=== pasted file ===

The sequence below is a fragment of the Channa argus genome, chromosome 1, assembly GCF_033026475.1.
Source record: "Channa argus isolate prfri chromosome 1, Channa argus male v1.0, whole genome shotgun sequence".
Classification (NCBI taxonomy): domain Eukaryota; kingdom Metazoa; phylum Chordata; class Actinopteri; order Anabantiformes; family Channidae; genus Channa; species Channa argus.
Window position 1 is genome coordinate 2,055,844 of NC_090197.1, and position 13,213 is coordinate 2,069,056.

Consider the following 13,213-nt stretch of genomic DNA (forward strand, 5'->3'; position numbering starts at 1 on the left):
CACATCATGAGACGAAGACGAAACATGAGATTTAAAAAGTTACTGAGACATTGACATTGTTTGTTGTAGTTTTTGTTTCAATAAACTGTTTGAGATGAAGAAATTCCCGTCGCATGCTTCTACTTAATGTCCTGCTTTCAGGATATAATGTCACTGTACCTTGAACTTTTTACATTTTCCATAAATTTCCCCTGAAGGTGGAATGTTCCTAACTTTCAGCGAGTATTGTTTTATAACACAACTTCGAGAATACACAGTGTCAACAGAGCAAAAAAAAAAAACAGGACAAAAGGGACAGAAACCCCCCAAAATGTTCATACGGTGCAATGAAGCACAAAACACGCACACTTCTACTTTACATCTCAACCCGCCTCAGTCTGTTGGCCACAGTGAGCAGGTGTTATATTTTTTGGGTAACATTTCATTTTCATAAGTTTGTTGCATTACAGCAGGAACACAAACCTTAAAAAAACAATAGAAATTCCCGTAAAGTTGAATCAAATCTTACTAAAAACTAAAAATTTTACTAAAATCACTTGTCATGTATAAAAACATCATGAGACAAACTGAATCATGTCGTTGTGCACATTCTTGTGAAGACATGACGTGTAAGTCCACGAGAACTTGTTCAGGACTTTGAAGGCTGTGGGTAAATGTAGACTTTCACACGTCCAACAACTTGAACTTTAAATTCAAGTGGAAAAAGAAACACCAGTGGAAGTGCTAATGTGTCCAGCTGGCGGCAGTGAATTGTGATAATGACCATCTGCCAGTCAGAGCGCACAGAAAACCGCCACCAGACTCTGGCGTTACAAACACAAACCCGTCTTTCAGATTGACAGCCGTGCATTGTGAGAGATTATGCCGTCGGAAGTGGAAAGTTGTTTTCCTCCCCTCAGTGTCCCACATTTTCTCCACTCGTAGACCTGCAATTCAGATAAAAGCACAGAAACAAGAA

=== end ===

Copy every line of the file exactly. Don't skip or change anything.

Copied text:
The sequence below is a fragment of the Channa argus genome, chromosome 1, assembly GCF_033026475.1.
Source record: "Channa argus isolate prfri chromosome 1, Channa argus male v1.0, whole genome shotgun sequence".
Classification (NCBI taxonomy): domain Eukaryota; kingdom Metazoa; phylum Chordata; class Actinopteri; order Anabantiformes; family Channidae; genus Channa; species Channa argus.
Window position 1 is genome coordinate 2,055,844 of NC_090197.1, and position 13,213 is coordinate 2,069,056.

Consider the following 13,213-nt stretch of genomic DNA (forward strand, 5'->3'; position numbering starts at 1 on the left):
CACATCATGAGACGAAGACGAAACATGAGATTTAAAAAGTTACTGAGACATTGACATTGTTTGTTGTAGTTTTTGTTTCAATAAACTGTTTGAGATGAAGAAATTCCCGTCGCATGCTTCTACTTAATGTCCTGCTTTCAGGATATAATGTCACTGTACCTTGAACTTTTTACATTTTCCATAAATTTCCCCTGAAGGTGGAATGTTCCTAACTTTCAGCGAGTATTGTTTTATAACACAACTTCGAGAATACACAGTGTCAACAGAGCAAAAAAAAAAAACAGGACAAAAGGGACAGAAACCCCCCAAAATGTTCATACGGTGCAATGAAGCACAAAACACGCACACTTCTACTTTACATCTCAACCCGCCTCAGTCTGTTGGCCACAGTGAGCAGGTGTTATATTTTTTGGGTAACATTTCATTTTCATAAGTTTGTTGCATTACAGCAGGAACACAAACCTTAAAAAAACAATAGAAATTCCCGTAAAGTTGAATCAAATCTTACTAAAAACTAAAAATTTTACTAAAATCACTTGTCATGTATAAAAACATCATGAGACAAACTGAATCATGTCGTTGTGCACATTCTTGTGAAGACATGACGTGTAAGTCCACGAGAACTTGTTCAGGACTTTGAAGGCTGTGGGTAAATGTAGACTTTCACACGTCCAACAACTTGAACTTTAAATTCAAGTGGAAAAAGAAACACCAGTGGAAGTGCTAATGTGTCCAGCTGGCGGCAGTGAATTGTGATAATGACCATCTGCCAGTCAGAGCGCACAGAAAACCGCCACCAGACTCTGGCGTTACAAACACAAACCCGTCTTTCAGATTGACAGCCGTGCATTGTGAGAGATTATGCCGTCGGAAGTGGAAAGTTGTTTTCCTCCCCTCAGTGTCCCACATTTTCTCCACTCGTAGACCTGCAATTCAGATAAAAGCACAGAAACAAGAA